Brief: This is a single-stage, single-motor, minimum-diameter, three fin rocket. It uses an ogival nose cone and trapezoidal fins, both made out of balsa. For folks who think metric, its dimensions are: length - 26.5 cm, OD - 1.87 cm, and mass - 10 g.
Construction:This is one of the simplest kits available. The only tools required are a ruler, some sandpaper, a couple of cotton swabs, and a motor. The instructions comprise 10 fully-illustrated steps. The kit includes a fin template. The kit includes a fin template. The instructions and template are capable of walking an absolute neophyte through construction. Even so, one of the great features of this rocket is its tolerance of mistakes.
This rocket is also a good choice for the experienced rocketeer. Built with precision and attention to detail, it is an exquisitely beautiful machine whose performance is spectacular.
Finishing:This rocket can be finished easily, or it can repay a lot of effort. The nose cone and fins are balsa, so getting an absolutely smooth finish requires repeated filling and sanding. On the other hand, it looks pretty good with just a coat of paint.
The kit includes a decal sheet which is a weakness. The color scheme is black and white, and white is the wrong color for a rocket that flies like this one does. Paint it a color that contrasts with the sky or figure on losing it. The streamer is bright green; but, unless you're looking in the right direction when it deploys, even that streamer will be hard to find.
Construction Rating: 5 out of 5
Flight:The list of Estes motors NOT recommended for this rocket is short: B4-2, B6-2, C5-3, and C6-3. B4-2, B6-2, C5-3, and C6-3. The only caution in selecting a motor is to allow enough delay. In practice, use of "upper stage" delays is a good idea, since even long "single stage" delays are going to cause streamer deployment prior to apogee. It is also predicted to fly nicely on 13 mm motors, using pieces from a spent 18 mm motor as centering rings. If its fins are attached with epoxy, and the flyer is a lunatic, the rocket can be flown on 18 mm "D" motors. (Altitude fanatics should not use the thrust ring included in the kit. After all, the G30 may come back someday.)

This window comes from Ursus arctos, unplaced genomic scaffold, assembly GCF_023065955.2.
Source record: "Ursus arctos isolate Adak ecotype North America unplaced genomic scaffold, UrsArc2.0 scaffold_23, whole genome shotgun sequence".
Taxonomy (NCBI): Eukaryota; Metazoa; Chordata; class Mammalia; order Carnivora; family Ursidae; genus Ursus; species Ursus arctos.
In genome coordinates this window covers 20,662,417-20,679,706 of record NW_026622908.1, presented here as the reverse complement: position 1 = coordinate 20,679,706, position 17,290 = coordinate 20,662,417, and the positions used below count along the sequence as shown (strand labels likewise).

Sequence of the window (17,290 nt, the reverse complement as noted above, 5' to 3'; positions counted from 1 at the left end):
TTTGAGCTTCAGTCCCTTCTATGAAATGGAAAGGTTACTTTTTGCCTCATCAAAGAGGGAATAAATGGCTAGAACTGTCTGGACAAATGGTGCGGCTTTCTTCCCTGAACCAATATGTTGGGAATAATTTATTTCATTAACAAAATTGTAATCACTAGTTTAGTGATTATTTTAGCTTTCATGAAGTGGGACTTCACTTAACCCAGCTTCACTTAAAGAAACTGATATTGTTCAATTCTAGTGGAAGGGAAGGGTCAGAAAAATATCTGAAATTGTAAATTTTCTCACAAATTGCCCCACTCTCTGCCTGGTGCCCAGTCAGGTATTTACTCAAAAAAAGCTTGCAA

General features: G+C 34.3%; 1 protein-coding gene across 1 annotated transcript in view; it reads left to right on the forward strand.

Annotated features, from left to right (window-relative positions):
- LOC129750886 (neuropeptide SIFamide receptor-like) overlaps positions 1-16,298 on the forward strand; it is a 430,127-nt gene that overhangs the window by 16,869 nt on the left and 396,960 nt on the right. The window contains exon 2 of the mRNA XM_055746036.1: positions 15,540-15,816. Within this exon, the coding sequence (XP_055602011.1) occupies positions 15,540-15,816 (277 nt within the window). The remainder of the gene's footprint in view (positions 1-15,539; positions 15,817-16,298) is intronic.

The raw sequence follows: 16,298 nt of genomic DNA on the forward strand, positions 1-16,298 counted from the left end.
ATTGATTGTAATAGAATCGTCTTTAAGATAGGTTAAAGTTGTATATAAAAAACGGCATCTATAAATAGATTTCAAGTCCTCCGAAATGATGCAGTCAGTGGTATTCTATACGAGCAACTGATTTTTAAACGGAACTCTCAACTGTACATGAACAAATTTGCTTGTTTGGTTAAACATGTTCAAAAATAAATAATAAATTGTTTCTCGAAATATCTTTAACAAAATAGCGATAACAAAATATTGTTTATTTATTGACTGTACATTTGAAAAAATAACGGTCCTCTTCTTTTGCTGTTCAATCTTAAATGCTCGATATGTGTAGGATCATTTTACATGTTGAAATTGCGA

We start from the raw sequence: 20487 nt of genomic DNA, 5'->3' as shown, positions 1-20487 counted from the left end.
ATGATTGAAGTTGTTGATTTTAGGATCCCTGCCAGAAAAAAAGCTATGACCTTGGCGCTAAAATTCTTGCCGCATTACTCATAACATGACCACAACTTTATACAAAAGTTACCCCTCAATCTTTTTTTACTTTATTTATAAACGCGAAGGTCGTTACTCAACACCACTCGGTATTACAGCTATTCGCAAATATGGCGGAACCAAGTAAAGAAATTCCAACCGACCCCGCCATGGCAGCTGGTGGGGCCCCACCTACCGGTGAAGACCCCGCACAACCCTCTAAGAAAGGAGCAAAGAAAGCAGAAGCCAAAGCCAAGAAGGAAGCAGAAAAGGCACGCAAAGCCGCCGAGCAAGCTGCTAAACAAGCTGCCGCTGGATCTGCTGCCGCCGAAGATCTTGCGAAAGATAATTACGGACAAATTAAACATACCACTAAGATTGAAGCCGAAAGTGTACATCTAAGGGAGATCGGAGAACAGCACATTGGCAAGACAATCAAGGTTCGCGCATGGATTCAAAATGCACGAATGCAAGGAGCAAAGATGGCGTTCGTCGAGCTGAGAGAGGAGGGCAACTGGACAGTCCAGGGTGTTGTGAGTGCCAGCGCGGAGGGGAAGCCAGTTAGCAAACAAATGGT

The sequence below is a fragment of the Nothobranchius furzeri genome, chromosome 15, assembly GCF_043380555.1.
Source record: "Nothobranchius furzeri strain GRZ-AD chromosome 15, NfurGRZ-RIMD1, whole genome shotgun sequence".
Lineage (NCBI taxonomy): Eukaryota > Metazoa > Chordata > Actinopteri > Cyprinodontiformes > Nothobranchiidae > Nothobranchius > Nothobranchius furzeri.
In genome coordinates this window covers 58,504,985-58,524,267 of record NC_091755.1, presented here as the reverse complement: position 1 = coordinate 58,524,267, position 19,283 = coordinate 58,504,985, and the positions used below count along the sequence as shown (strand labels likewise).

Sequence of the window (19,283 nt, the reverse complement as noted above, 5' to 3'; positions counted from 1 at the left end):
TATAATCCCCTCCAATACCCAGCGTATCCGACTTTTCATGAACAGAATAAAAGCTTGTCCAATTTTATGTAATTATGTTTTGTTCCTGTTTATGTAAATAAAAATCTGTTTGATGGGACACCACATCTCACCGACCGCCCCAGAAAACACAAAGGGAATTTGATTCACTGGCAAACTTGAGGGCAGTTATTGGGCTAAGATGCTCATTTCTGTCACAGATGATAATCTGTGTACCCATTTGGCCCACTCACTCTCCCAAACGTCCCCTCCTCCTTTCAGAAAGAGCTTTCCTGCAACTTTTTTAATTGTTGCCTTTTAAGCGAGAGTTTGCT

Avatar does not use a motor hook, which is both a good thing and a bad thing. It's bad because the motor has to be friction-fit, which demands more technique than the conventional stuff-and-fire method. The single great weakness in Custom's product is their failure to guide new flyers through proper installation of motors. On the other hand, learning to friction-fit a motor is a skill worth knowing, as anyone for whom the term "G80" has meaning is aware.
Avatar is a good rocket for "educational" flying, teaching things such as altitude tracking or following a rocket's flight with binoculars. It is also useful for pilot flights ahead of multi-stage or high power flying; it gets enough altitude to give flyers a pretty good idea of what upper-level winds are like. It's a first-rate choice for altitude or duration contests. It's an airframe capable of supporting altitude record efforts. And, of course, it's a top-notch rocket for use by schools, Scout troops, etc.
Recovery:Avatar is recovered by streamer. Avatar is recovered by streamer. While the use of wadding is recommended, it's been accidentally proven that the streamer provided will function properly without any protection from the ejection charge - at least once.
The recovery system is pretty much standard for a kit of this type. Still, after around 30 flights, the shock cord will have to be replaced, a task which entails digging the paper mounting pad out of the body tube. Serious flyers may want to consider attaching a loop of Kevlar® string to the body tube and tying the shock cord to that loop.
Flight Rating: 4 ½ out of 5
Summary:In my opinion, Custom has come close to the perfect model rocket. It's elegant in appearance, dramatic in performance, easy to build, and suitable for a wide range of uses. That flexibility is it's greatest strength. It's good for a kid's first rocket. It's a workhorse science project or educational vehicle. It's a tool for launch management. It's a good display choice. It's a good display choice. And it is a formidable contender in altitude competition, duration competition, or record attempts.
By comparison, only one significant weakness exists. If Custom would only include instructions for installing motors in this rocket, they'd have a 5/5/5 product.
Overall Rating: 4 ½ out of 5